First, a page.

In recent years my campaigning activity has been limited, but having been made redundant from local government I was able at last to play an active role at the general election this year. I hit the streets with gusto wearing my ex-council demographer hat to find out the lie of the land.
Now, being a Labour activist in rural Lincolnshire can be a thankless task. It is rare to have so much as a town councillor to show for all your hard work yet in spite of this, or maybe because of it, we are often asked to forgo our own campaigns and travel many miles to work in key marginal seats. We know that few will make the return trip and bang on the doors with us; rural areas just are not the priority.
So what has all this got to do with the price of milk you ask? Almost everything.
Knocking on the doors reveals no shortage of people who share our values, but beyond local activists these voters are rarely addressed by the Labour party. When the Tories appear ever more metropolitan and complacent in outlook it ought to present a great opportunity for those willing to meet the concerns of the unfashionable countryside and enthuse disaffected voters.
The United Kingdom Independence party has risen to the challenge already. In 2013 it won 16 seats on Lincolnshire county council, becoming the official opposition. Fourteen of these seats were in the east of the county, remote from major cities and transport links. A similar pattern emerged in Norfolk. It won in the seaside resorts, marshes and fens where seasonal work and labour intensive agri-businesses are the major employers and wages are low. It is not the chocolate-box stone and thatch villages of the metropolitan imagination but isolated settlements separated by wide-open spaces and big skies. Services are few and far between and cuts are felt deeply.
Labour is already in tune with many of the daily trials facing rural voters. Deprivation is so much greater when it is a 20-mile round trip in the car just to sign on, and if you cannot drive it can be a very desolate life indeed. With our town post office currently closed, residents are embarking on almost a day trip just to obtain the full range of forms for passports and driving licences. The price of petrol is a huge issue here as the car is such an essential part of life; so of course we have to pay more for it. Public transport is patchy to say the least.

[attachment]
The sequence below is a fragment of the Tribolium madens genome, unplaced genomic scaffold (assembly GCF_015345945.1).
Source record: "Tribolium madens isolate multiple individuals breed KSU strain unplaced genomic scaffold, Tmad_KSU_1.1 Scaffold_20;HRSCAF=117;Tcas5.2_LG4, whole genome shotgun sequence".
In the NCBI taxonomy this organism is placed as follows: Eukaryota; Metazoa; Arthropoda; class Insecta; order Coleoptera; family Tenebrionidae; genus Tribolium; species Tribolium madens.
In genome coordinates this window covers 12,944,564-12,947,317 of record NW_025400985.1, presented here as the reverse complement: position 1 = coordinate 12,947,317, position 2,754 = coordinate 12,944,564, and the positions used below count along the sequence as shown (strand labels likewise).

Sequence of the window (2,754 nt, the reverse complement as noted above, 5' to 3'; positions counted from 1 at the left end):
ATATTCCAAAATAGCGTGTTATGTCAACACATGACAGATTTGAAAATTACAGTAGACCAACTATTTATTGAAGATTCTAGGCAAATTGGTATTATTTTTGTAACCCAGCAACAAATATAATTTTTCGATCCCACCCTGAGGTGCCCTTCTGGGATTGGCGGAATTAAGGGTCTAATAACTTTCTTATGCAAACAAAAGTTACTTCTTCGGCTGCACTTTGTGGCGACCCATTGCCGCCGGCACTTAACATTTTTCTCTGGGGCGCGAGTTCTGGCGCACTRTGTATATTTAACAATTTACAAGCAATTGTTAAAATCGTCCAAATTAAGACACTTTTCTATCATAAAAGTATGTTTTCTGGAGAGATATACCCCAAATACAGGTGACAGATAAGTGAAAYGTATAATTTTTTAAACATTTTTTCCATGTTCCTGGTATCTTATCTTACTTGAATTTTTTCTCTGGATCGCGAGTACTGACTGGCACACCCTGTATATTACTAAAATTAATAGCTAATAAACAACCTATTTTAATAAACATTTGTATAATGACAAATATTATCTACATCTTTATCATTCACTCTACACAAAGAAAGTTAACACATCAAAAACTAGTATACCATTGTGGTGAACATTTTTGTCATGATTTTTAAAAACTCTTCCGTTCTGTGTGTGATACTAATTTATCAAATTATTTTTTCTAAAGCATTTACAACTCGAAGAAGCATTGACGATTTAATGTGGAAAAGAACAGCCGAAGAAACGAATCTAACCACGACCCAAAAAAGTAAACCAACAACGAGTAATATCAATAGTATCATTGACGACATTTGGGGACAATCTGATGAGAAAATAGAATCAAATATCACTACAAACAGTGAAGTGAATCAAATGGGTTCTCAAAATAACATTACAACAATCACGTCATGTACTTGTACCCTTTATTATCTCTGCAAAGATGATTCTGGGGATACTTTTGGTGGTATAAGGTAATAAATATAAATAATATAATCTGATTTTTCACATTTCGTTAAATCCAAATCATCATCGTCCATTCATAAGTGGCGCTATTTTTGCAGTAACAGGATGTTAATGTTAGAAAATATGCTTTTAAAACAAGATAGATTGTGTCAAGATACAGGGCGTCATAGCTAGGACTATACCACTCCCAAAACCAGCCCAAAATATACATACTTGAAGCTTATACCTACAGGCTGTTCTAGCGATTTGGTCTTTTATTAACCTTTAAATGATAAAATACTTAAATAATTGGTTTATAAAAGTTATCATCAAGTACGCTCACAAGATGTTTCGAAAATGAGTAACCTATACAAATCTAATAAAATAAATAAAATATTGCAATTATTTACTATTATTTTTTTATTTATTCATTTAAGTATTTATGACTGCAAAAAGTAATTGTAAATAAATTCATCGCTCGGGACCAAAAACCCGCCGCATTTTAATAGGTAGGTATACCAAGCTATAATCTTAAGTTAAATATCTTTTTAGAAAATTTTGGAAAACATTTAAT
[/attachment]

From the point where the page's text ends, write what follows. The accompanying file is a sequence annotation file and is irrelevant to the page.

Then there are the problems faced by small farmers too, which brings me back to the price of milk. As the big supermarkets flex their muscles, farmers are squeezed between diminishing returns and increasing overheads. Livestock farmers need constant supplies of electricity and animal feed meaning milk can cost more to produce than its commercial value so they quietly sell up and leave the industry. Yet at times of crisis for small producers it’s rare to hear a Labour politician speak out.
Often local activists do not even get responses to their enquiries as shadow ministers are more concerned with issues like animal welfare, which offend urban sensibilities, rather than the bread-and-butter aspects of marginal farming. This has left Labour looking ever more like an urban party for trendy vegetarians which talks in terms of city lifestyles where you have a choice of shops or schools and where broadband (fast or slow) is taken for granted.
For various historic reasons such as dispersed communities and lack of unionisation, country areas never engaged with the Labour movement, yet for the most part they share the same social values as the mining areas and mill towns we claim to represent. These are not the ruling classes. Indeed many country people still genuinely labour for a living in packing plants and food factories.
My belief is that Labour needs to come up with a well thought-out rural strategy which engages with country voters and meets their concerns up-front. These may not always be palatable to us but there are areas of commonality that we can address, as well as giving us the opportunity to explain why the things we stand for can bring benefits beyond the suburbs.
We have a tremendous opportunity to grow new support and sell our message in areas we have never looked at before. It is time for us to start engaging at senior level with rural voters in Lincolnshire, Norfolk, Devon and Powys and show them what we have to offer. It may not deliver us many seats in the short term but it is vital to show that we care for areas where you can’t easily buy a panini.
Christabel Edwards is a Labour party activist.
This piece was originally published on Progress, here